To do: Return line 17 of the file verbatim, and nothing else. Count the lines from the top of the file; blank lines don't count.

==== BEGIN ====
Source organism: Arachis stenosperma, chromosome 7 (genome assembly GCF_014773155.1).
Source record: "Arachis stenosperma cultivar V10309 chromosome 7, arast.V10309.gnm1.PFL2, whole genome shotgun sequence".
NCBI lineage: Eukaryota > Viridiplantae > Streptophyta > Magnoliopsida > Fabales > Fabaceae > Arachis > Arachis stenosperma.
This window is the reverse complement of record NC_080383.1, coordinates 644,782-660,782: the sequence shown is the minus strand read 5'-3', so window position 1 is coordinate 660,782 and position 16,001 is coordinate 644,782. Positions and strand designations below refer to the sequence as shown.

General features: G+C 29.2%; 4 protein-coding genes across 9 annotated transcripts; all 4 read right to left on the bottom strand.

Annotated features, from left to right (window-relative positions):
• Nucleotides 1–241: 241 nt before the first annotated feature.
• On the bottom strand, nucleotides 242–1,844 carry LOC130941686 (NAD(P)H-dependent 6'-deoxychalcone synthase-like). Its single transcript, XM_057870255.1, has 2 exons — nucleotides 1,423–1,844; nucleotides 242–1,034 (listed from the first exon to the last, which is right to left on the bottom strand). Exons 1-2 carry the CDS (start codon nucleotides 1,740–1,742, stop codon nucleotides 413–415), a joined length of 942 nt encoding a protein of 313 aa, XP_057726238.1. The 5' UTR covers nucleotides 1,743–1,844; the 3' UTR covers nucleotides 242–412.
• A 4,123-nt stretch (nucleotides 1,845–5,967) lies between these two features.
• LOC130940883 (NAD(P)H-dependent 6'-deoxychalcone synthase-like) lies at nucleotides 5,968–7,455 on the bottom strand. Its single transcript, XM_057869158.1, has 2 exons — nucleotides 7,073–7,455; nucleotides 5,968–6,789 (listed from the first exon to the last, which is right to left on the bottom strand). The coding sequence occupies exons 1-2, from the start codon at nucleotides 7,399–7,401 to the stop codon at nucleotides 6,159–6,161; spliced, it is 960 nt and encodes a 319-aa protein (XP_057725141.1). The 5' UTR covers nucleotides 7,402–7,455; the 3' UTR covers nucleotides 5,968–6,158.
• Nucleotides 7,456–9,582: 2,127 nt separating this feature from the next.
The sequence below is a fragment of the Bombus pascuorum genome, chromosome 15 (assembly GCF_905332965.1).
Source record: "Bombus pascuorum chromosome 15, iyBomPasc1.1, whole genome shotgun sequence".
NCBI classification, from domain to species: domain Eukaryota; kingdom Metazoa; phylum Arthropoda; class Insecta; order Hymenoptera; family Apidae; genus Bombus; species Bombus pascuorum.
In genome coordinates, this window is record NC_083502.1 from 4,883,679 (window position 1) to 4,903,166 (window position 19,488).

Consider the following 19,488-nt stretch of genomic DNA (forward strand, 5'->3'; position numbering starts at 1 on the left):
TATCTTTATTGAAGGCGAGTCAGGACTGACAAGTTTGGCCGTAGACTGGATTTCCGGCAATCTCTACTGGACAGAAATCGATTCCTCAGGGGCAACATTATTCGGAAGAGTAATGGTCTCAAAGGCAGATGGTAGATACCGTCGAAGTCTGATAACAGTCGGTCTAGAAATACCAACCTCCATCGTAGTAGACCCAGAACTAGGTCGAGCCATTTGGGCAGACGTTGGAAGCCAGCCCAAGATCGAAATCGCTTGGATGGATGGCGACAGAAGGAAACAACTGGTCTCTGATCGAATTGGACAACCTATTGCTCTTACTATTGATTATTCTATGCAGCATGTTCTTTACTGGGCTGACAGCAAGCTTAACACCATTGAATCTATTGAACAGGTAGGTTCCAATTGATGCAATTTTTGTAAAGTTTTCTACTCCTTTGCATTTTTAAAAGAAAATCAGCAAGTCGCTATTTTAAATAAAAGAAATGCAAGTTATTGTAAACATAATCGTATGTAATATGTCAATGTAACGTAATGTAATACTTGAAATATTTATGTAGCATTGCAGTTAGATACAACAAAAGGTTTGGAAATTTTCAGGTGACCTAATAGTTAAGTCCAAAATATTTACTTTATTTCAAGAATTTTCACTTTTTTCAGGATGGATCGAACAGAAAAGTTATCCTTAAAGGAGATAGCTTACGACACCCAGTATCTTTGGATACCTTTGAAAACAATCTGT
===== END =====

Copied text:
TATCTTTATTGAAGGCGAGTCAGGACTGACAAGTTTGGCCGTAGACTGGATTTCCGGCAATCTCTACTGGACAGAAATCGATTCCTCAGGGGCAACATTATTCGGAAGAGTAATGGTCTCAAAGGCAGATGGTAGATACCGTCGAAGTCTGATAACAGTCGGTCTAGAAATACCAACCTCCATCGTAGTAGACCCAGAACTAGGTCGAGCCATTTGGGCAGACGTTGGAAGCCAGCCCAAGATCGAAATCGCTTGGATGGATGGCGACAGAAGGAAACAACTGGTCTCTGATCGAATTGGACAACCTATTGCTCTTACTATTGATTATTCTATGCAGCATGTTCTTTACTGGGCTGACAGCAAGCTTAACACCATTGAATCTATTGAACAGGTAGGTTCCAATTGATGCAATTTTTGTAAAGTTTTCTACTCCTTTGCATTTTTAAAAGAAAATCAGCAAGTCGCTATTTTAAATAAAAGAAATGCAAGTTATTGTAAACATAATCGTATGTAATATGTCAATGTAACGTAATGTAATACTTGAAATATTTATGTAGCATTGCAGTTAGATACAACAAAAGGTTTGGAAATTTTCAGGTGACCTAATAGTTAAGTCCAAAATATTTACTTTATTTCAAGAATTTTCACTTTTTTCAGGATGGATCGAACAGAAAAGTTATCCTTAAAGGAGATAGCTTACGACACCCAGTATCTTTGGATACCTTTGAAAACAATCTGT